Known as the Patient Genie, Michelle Patient is a genealogist with qualifications in Chemistry and Geology, who has spoke not only in New Zealand but also in Australia and England.  With ancestry ranging from early Australian military, convicts, and free settlers, as well as early New Zealand settlers through to post WWII Royal Naval Support, her personal research covers a wide range of British Isles diasporas and early Down Under research, including stories of will disputes, adoptions, children being given away, bankruptcies, and murder-suicides. She has uncovered facts from fiction as part of her delving into these areas. Michelle belongs to many genealogy societies and has a keen interest in education, surname research, adoptions, methodology, and technology. Understandably, DNA has become an additional essential tool in her research and her work.

Geoffrey Rice

Dr Geoffrey Rice is an independent historian who was formerly Head of History (2006-10) at the University of Canterbury, where he remains an Adjunct Professor.  Though his early research and all of his university teaching were in European history, his recent books have been about local Christchurch history. “Christchurch Changing: an illustrated history” (1999) was reprinted several times and an enlarged second edition appeared in 2008. The second edition of his definitive study of the 1918 influenza pandemic in New Zealand, “Black November” (2005), was shortlisted in the History section of the 2006 Montana Book Awards. His most recent books are “Victoria Square: Cradle of Christchurch” (2014) and “Cricketing Colonists: the Brittan Brothers in Early Canterbury” (2015). He was secretary of the Canterbury Historical Association for 25 years and is currently the secretary of the Canterbury History Foundation.

Linley Robinson

Linley has been researching her family history for more than 35 years and has been a member of the NZSG for almost as long. She is currently a committee member of the Palmerston North branch and enjoys helping others with their research. While her ancestors hail mainly from England, Scotland, and Ireland, with a smidgen of German, they were an adventurous bunch, spending time in South Africa, Australia, India, the USA, and Canada. More recently, Linley has become involved in genetic genealogy, or using DNA for genealogy research, which overlaps her day job as a scientist at AgResearch.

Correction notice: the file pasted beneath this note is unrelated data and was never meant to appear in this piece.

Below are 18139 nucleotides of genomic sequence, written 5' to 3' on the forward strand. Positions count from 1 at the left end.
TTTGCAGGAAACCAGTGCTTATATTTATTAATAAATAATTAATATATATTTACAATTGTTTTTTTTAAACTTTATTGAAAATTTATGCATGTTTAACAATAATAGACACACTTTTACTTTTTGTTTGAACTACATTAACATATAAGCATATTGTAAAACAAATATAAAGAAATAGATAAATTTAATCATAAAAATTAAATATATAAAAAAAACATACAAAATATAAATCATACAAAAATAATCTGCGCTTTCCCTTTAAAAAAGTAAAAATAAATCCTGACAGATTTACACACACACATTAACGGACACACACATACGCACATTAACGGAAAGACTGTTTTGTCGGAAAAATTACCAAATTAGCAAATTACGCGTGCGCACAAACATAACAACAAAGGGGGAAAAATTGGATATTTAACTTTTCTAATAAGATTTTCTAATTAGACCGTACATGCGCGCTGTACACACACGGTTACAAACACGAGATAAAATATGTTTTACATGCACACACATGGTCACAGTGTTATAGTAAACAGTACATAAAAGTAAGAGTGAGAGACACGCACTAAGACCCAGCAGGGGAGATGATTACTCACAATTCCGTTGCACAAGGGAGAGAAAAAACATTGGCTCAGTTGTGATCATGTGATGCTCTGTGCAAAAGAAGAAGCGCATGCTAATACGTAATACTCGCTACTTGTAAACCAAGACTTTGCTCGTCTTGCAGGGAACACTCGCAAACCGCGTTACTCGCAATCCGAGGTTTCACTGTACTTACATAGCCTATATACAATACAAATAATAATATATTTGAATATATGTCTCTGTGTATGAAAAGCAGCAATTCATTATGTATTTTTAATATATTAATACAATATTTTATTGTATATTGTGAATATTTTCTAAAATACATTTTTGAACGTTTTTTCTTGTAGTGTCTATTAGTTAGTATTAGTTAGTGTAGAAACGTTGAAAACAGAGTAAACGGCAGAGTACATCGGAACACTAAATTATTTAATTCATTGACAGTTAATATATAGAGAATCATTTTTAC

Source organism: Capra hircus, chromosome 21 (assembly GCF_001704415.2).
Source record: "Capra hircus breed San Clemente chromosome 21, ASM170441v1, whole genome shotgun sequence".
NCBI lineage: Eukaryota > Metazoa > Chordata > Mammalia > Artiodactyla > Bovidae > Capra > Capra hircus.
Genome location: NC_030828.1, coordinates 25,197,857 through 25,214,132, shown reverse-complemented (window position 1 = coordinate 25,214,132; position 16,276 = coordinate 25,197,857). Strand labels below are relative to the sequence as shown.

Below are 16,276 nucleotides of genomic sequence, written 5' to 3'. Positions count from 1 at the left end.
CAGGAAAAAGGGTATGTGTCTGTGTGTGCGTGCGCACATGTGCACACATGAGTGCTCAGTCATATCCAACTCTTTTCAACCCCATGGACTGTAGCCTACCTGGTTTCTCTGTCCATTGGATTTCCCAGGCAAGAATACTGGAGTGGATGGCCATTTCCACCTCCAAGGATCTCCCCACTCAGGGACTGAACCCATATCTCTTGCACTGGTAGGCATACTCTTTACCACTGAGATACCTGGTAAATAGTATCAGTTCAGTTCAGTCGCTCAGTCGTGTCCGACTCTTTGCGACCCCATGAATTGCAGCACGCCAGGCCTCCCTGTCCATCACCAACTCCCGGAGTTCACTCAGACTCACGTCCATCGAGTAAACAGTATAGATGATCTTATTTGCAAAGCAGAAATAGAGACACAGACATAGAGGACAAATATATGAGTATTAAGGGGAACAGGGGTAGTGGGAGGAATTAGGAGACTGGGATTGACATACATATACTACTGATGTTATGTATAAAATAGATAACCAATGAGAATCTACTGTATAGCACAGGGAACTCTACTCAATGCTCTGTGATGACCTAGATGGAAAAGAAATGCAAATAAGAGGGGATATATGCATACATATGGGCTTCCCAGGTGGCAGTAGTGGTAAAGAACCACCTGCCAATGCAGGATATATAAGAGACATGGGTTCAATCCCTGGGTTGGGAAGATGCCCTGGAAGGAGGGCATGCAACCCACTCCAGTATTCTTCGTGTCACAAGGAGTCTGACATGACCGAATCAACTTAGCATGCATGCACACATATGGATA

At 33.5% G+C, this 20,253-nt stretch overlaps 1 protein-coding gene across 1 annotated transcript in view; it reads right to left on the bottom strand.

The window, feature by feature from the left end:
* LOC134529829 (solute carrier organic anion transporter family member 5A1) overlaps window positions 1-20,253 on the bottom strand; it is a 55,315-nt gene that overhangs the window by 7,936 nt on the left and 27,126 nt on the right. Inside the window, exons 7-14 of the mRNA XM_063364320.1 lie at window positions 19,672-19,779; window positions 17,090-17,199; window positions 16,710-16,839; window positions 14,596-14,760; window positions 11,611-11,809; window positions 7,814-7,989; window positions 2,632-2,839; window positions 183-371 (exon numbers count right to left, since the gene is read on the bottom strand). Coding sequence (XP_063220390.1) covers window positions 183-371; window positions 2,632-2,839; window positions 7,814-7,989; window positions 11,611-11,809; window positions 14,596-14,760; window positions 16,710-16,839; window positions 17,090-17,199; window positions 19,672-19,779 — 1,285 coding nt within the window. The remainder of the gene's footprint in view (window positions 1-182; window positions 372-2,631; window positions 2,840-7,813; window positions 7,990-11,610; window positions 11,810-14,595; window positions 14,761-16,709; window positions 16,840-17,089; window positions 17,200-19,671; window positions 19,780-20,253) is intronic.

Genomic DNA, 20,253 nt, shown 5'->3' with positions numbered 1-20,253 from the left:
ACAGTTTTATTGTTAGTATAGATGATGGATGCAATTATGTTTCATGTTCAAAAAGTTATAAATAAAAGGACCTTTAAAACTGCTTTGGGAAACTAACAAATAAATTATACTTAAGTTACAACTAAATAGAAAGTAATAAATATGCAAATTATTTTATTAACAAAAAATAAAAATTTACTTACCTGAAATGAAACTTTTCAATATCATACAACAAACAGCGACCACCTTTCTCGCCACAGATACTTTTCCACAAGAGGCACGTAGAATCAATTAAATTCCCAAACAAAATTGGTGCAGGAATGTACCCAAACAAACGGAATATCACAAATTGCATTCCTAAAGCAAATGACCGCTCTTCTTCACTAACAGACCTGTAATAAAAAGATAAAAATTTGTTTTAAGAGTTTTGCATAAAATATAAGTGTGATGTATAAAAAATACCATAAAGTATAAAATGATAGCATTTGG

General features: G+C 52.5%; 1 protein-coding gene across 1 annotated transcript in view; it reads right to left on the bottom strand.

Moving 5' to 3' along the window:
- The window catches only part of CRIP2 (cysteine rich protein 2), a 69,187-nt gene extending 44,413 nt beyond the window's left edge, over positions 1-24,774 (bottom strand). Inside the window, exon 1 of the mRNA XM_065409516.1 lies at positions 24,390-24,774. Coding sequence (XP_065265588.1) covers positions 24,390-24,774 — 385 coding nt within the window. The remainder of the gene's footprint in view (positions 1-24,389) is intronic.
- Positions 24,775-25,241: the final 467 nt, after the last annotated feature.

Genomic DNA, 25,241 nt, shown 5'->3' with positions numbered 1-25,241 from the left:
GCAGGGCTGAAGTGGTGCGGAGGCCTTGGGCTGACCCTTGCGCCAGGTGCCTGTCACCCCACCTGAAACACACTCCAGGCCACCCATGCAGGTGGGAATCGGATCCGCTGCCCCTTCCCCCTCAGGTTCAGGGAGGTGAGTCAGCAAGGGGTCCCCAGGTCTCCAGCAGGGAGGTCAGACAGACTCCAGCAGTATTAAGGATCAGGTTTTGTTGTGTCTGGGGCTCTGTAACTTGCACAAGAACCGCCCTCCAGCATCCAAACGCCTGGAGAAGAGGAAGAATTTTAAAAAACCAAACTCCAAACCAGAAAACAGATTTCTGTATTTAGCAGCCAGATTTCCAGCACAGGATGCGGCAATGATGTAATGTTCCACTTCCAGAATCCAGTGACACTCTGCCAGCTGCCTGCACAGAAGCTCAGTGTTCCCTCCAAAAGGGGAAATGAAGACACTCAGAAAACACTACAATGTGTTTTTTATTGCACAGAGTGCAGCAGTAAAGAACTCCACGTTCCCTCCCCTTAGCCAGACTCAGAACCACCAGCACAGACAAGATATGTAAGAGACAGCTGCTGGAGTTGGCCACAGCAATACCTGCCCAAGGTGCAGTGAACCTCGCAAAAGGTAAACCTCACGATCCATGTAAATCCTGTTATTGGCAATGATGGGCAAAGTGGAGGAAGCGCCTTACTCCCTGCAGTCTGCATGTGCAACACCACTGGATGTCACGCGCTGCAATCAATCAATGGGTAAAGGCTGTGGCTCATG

Helen Smith

Helen has been researching in Australia and England since 1986. She is a professional researcher and speaks to a wide variety of audiences nationally and internationally, including Unlock the Past cruises.  As a Public Health Microbiologist, she has a strong interest in social history and health through the ages. She is the author of “Death Certificates and Archaic Medical Terms” and “Google: The Genealogist’s Friend” and has written for a number of family history as well as scientific publications. She is a member of the Association of Professional Genealogists and the Genealogical Speakers’ Guild.

Edwina Swingler

Edwina Swingler has been tracing her own family’s history since 1968. A member of the NZSG from 1977, she began researching for others in 1985.  She has spoken to a wide range of conferences, workshops, seminars, and local meetings, as well as assisting with several Hooked on Genealogy tours managed by Jan Gow. Edwina also holds qualifications specialising in Records and Quality Management.

Jane Teal

Jane Teal has been the Archivist for the Christchurch Anglican Diocesan Archives for many years. She has an MA (Otago) and a Post Graduate Certificate in Genealogy, Paleography and Heraldry (Strathclyde). She has spoken to many and varied groups on both archival matters and other research interests, including previous NZSG conferences.

Emerson Vandy

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Christine Whybrew

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Rae Wilson